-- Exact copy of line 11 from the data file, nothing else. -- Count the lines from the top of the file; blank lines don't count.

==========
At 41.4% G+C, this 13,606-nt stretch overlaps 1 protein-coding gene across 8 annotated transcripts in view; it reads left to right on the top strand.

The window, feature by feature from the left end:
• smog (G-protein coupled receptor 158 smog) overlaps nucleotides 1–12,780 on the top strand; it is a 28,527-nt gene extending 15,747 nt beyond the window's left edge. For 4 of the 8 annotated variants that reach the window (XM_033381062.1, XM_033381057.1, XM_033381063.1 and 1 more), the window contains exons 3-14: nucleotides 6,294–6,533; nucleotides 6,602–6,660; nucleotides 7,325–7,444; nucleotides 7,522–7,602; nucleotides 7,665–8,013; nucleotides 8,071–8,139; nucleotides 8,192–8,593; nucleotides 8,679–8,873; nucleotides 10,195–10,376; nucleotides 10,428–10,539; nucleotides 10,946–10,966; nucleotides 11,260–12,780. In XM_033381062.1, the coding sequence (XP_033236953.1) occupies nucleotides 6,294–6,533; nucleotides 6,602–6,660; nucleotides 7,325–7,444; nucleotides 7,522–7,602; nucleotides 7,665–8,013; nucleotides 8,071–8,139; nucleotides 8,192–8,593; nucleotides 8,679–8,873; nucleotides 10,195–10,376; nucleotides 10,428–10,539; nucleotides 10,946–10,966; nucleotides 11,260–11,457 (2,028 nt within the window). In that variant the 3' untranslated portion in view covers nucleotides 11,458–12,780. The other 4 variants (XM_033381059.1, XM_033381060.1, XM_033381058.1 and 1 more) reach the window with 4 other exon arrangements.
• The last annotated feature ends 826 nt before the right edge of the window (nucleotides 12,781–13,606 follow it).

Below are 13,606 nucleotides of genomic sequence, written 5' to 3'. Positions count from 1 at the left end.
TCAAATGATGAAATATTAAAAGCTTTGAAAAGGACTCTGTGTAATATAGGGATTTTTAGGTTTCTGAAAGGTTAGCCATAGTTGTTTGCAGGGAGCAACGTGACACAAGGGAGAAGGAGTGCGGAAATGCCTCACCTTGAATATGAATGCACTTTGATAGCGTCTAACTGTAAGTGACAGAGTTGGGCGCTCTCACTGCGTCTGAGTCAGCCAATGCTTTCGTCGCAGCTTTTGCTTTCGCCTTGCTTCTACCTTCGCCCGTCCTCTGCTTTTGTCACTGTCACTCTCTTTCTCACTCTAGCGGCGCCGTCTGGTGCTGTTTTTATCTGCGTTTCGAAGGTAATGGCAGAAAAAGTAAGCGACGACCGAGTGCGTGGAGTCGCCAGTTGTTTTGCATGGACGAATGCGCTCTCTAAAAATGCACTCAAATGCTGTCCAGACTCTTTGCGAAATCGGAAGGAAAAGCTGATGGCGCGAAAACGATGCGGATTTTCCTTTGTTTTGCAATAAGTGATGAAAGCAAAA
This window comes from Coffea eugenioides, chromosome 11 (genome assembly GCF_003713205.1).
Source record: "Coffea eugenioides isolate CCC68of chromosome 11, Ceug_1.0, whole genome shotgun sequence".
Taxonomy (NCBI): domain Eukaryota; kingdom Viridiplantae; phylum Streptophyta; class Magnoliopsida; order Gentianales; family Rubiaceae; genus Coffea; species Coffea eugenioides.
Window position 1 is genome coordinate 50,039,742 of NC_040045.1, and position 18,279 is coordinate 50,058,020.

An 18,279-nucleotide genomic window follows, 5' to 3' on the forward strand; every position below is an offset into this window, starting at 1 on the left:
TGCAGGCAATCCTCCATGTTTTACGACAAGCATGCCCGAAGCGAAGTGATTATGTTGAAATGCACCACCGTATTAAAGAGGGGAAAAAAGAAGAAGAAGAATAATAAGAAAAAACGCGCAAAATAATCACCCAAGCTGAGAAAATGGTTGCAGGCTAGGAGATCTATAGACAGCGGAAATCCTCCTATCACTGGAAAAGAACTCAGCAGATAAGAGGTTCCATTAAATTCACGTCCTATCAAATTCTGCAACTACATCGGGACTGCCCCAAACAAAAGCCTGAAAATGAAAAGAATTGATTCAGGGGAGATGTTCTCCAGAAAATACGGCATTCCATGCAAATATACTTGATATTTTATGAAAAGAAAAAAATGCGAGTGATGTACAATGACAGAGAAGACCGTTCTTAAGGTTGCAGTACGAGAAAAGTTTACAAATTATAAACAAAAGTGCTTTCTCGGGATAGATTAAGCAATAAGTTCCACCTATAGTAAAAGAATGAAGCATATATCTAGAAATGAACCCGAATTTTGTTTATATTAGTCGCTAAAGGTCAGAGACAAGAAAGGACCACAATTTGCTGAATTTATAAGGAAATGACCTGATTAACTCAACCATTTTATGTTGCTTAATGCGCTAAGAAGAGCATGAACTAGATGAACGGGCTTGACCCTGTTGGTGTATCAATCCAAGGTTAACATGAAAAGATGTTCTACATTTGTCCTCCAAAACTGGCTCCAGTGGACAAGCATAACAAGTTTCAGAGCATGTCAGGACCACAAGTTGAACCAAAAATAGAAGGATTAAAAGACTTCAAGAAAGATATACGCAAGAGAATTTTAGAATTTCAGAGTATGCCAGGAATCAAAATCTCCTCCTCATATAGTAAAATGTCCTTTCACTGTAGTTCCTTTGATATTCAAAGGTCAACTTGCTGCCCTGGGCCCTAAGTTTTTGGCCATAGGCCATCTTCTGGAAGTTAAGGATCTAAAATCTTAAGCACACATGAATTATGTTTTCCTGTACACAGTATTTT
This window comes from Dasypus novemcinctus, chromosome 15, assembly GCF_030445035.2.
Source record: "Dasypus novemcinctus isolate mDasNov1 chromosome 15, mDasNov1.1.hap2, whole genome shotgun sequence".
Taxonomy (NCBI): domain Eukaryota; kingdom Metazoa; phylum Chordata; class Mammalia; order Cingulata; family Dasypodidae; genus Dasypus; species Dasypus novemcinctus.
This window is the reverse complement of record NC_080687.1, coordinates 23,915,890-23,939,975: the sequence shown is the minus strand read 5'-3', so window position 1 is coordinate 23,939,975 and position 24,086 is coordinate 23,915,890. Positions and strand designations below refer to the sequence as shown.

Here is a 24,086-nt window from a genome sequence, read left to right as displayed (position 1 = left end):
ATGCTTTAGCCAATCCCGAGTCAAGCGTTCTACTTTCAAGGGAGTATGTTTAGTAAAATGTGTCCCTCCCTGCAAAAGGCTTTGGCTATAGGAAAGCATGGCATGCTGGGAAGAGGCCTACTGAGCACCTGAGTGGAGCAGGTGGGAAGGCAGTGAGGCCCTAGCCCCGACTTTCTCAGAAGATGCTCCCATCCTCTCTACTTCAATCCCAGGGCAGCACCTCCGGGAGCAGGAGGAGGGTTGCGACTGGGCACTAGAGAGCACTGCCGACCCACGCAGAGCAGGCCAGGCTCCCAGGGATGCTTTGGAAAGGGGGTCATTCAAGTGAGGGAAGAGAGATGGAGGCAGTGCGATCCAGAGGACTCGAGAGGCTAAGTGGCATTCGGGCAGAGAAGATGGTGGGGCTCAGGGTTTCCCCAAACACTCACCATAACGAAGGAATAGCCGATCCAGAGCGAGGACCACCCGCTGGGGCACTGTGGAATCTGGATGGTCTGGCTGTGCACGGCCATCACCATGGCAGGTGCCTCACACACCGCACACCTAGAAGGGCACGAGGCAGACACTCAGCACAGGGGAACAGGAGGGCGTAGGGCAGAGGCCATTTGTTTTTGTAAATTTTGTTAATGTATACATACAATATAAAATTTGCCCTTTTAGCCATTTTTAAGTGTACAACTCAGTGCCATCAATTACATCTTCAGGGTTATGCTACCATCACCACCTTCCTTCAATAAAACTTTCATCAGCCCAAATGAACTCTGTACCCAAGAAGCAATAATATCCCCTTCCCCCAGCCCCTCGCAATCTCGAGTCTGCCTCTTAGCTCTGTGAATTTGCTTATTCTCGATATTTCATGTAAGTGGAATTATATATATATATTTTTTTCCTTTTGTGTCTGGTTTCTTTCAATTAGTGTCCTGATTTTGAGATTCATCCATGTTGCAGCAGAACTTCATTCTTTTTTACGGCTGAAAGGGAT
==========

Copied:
An 18,279-nucleotide genomic window follows, 5' to 3' on the forward strand; every position below is an offset into this window, starting at 1 on the left: